For more information on what History Flight is doing on Tawawa, and other recovery areas around the world, visit their website.


  • Joshua Santana

    I can’t add what these fine Marines have posit. As a Vietnam veteran I concur how we cherish our brotherhood and honor those past and present who made the ultimate sacrifice for our nation. I am awed and humble by what they did. Semper Fi Marine and welcome home! Sgt J. Santana


  • Sgt Steve Flattery

    Welcome home Marine.


  • ‘Stoney’ Brook

    The stories of the lost, frustrated or bored 17-year-old -many as high school dropouts – joining the Marines are all-too-common. That age group became the poster child of the Corps, finding purpose, values and a measure of ourselves even when school wasn’t a good fit. I’m sure many of us can relate to this path in Life and how it changed who we were, how we saw ourselves and what we did with our lives.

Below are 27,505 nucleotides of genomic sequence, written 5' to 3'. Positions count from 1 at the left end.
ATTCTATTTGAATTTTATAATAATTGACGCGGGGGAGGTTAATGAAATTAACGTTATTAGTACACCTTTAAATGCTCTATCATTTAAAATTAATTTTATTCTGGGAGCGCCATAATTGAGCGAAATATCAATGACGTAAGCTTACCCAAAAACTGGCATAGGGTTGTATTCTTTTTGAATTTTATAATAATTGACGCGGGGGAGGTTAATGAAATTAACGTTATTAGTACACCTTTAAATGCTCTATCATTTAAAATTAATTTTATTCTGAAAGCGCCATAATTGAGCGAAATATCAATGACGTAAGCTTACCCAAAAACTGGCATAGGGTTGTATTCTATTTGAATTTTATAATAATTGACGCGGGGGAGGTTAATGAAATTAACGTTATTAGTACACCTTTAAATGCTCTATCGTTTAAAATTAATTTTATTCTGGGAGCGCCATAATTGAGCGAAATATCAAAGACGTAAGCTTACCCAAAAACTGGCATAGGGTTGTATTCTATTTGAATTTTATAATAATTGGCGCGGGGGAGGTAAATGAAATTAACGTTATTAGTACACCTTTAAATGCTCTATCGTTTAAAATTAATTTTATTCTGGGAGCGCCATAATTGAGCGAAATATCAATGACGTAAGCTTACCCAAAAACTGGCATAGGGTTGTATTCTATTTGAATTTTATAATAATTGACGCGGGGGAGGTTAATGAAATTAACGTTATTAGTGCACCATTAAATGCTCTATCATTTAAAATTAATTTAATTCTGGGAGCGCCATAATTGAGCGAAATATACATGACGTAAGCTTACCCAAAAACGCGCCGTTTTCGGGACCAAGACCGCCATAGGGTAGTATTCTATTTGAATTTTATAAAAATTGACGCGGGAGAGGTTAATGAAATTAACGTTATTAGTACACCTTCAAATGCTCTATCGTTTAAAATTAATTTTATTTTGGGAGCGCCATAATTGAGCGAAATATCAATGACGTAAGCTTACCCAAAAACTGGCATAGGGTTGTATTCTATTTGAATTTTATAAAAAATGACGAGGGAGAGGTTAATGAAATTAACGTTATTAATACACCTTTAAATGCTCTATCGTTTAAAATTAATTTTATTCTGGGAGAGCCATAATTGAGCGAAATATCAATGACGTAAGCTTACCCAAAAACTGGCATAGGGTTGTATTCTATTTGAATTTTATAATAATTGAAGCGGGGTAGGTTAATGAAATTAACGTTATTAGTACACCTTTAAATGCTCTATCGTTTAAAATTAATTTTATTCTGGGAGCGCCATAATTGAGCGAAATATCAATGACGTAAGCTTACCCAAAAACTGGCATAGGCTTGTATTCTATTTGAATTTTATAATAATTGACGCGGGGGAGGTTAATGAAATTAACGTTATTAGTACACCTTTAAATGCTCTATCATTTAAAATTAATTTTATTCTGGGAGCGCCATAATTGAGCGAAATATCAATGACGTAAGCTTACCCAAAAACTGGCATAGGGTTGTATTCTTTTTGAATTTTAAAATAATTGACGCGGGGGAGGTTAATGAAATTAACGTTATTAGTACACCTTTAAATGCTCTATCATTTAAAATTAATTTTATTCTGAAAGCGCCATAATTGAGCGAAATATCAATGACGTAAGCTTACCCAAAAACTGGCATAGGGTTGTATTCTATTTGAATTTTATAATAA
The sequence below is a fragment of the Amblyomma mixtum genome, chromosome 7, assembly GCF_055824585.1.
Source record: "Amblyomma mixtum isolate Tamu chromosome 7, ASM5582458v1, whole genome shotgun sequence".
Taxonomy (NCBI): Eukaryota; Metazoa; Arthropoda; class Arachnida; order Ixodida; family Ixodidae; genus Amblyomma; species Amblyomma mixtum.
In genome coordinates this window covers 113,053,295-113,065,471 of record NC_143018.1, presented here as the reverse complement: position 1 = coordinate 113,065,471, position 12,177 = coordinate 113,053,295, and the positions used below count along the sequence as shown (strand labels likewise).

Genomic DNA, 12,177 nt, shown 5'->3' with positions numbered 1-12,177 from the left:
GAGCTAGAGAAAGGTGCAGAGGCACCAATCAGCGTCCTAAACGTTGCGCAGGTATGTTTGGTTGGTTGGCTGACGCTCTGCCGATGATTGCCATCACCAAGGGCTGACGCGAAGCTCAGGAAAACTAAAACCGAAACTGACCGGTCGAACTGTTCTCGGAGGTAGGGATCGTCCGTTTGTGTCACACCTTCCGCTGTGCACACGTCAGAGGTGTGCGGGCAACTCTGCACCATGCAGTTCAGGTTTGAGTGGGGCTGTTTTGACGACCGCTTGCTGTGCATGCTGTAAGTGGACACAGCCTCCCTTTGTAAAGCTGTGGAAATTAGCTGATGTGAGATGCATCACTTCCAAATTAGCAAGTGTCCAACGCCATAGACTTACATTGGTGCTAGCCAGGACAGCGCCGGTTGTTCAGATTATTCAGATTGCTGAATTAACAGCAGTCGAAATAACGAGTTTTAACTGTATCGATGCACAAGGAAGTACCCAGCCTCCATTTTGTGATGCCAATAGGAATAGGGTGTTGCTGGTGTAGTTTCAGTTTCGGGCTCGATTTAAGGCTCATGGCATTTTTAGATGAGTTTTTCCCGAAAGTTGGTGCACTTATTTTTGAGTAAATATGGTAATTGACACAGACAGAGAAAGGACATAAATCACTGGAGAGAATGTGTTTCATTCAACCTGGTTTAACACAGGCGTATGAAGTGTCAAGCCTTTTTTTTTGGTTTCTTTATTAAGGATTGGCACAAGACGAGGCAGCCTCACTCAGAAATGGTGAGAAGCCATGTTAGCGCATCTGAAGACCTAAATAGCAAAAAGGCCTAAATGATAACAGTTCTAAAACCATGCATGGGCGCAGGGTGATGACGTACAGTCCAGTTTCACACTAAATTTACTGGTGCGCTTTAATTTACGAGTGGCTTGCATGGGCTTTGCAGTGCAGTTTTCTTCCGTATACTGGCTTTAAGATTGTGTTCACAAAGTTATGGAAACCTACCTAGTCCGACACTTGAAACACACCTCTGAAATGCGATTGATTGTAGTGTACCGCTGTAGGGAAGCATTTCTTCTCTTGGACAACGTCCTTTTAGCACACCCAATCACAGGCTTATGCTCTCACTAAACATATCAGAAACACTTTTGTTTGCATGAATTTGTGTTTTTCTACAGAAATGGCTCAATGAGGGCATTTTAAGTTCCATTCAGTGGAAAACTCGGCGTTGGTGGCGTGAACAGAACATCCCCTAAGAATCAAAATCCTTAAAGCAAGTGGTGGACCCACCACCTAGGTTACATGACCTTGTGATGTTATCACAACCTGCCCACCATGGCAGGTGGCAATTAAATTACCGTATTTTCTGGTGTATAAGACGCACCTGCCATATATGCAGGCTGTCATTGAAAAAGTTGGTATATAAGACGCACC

The story of Sgt Farris is the story of the Marine Corps, where even people who would be dismissed by civilians as “just a kid” isn’t a teenaged child but a Marine. He rises to the occasion and shows courage, leadership and performs under fire.

    I grew up without much of a ‘home’ but found one in the Corps. What sustained me was knowing I wouldn’t be left behind; that is a root part of our ethos as warriors and Marines.

    God bless you, Sgt Farris, and welcome home. Rest in Peace, brother.